U.S. Department of State 2007 Trafficking in Persons Report - Ecuador
|Publisher||United States Department of State|
|Author||Office to Monitor and Combat Trafficking in Persons|
|Publication Date||12 June 2007|
|Cite as||United States Department of State, U.S. Department of State 2007 Trafficking in Persons Report - Ecuador, 12 June 2007, available at: http://www.refworld.org/docid/467be3ad23.html [accessed 4 July 2015]|
|Disclaimer||This is not a UNHCR publication. UNHCR is not responsible for, nor does it necessarily endorse, its content. Any views expressed are solely those of the author or publisher and do not necessarily reflect those of UNHCR, the United Nations or its Member States.|
Ecuador (Tier 2)
Ecuador is a source, transit, and destination country for women and children trafficked for the purposes of sexual and labor exploitation. Ecuadorian children are trafficked from coastal and border areas to urban centers for sexual exploitation; some are trafficked to neighboring countries and to Spain. Ecuadorian women are trafficked to Western Europe, particularly Spain and Italy, as well as Colombia, Peru, and Venezuela for sexual exploitation. In addition, Colombian women and adolescent girls are trafficked to Ecuador for sexual exploitation. However, most victims are trafficked within the country's borders.
The Government of Ecuador does not fully comply with the minimum standards for the elimination of trafficking; however, it is making significant efforts to do so. In 2006, the government passed legislation to close a major legal loophole in the 2005 anti-trafficking law, which had hindered trafficking prosecutions. The government also stepped up prosecutions and investigations of traffickers and intensified training for police, prosecutors, and official personnel. It expanded efforts to raise public awareness and improve protection for victims. The Ecuadorian government committed to combat human trafficking when the former President signed the National Anti-Trafficking in Persons plan in August 2006. The government should strengthen efforts to investigate and convict traffickers, especially in the areas of commercial sexual exploitation of children and child labor. It should continue to work with civil society to train government personnel, raise public awareness, and improve protection for victims.
The Government of Ecuador made significant progress in identifying and punishing acts of trafficking during the reporting period. Its anti-trafficking statute prohibits all forms of trafficking and prescribes punishments of up to 35 years' imprisonment. Since enactment of the law in 2005, trafficking investigations have increased, with more than 100 active investigations now underway. Two separate trafficking prosecutions in 2006, one involving child prostitution and another involving child pornography, resulted in convictions and sentences of 12 years each. Complementing an existing eight-member anti-trafficking police unit in Quito, the government in September 2006 set up a sex-crimes police unit with trafficking responsibilities in Guayas, the most populated province in Ecuador.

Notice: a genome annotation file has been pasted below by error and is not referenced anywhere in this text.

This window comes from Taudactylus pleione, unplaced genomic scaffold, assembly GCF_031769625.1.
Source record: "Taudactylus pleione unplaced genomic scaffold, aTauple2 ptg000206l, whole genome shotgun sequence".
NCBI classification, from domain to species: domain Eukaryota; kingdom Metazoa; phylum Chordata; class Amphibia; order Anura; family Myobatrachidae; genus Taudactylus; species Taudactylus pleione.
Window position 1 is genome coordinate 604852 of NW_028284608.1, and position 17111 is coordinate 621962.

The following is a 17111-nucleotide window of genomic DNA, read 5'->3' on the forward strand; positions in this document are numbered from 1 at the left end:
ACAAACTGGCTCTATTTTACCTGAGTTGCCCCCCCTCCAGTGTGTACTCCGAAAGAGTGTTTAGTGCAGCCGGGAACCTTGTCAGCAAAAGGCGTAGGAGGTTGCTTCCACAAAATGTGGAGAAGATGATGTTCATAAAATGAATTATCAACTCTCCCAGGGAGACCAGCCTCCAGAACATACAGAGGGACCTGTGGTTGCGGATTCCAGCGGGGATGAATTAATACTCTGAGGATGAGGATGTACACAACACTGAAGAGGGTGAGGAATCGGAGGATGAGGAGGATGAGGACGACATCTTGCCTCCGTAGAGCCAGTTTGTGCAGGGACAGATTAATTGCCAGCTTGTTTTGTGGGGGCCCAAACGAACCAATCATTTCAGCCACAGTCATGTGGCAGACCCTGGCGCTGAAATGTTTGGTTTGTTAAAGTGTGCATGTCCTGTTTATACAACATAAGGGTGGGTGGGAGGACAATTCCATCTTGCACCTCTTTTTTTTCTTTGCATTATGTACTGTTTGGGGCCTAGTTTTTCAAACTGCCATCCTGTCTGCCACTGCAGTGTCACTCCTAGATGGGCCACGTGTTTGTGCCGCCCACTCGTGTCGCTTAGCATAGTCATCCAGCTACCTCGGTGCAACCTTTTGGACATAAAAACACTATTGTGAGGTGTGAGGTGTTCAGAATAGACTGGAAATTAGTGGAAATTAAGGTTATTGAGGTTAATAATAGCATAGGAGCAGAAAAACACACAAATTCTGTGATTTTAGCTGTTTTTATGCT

The Ecuadorian government committed more resources to identifying and assisting trafficking victims during the last year. The Victim and Witness Protection Program, administered by the Public Ministry, assisted 27 trafficking victims. Although the Program is not exclusively for trafficking victims, it coordinates government agencies and NGOs in providing victims with shelter, police protection, psychological and medical care, economic and employment assistance, and other services. The government doubled the Program's budget in 2006, and has proposed more funding for 2007. The government also launched a second sheltering project for trafficking victims through a national agency, the Institute for Children and Family (INNFA). Ecuadorian authorities encourage victims to assist in the investigation and prosecution of their traffickers. In August 2006, the government established a 36-member police unit to provide greater protection for trafficking victims and witnesses across the country. There were no reports of victims jailed, deported, or otherwise penalized. Ecuador does not provide legal alternatives to the removal of foreign victims to countries where they face hardship or retribution.
The government demonstrated significant prevention and public awareness efforts in 2006. High-level government leaders and politicians, including the former President and First Lady, focused national attention on the country's trafficking problem, raising it often in national and international speeches. In early 2007, officials from the administration of President Rafael Correa publicly expressed their commitment to fighting human trafficking. In November 2006, the national agency, INNFA, launched a nationwide $1 million anti-trafficking and anti-smuggling education campaign geared toward vulnerable populations across Ecuador. Postcards, stickers, and informational materials have been distributed to schools in every province. The government also produced anti-trafficking billboards, posters, and radio spots over the last year. The Ministry of Tourism launched a national anti-sex tourism campaign in October 2006 that includes 11 government agencies that signed an agreement to eradicate child sex tourism.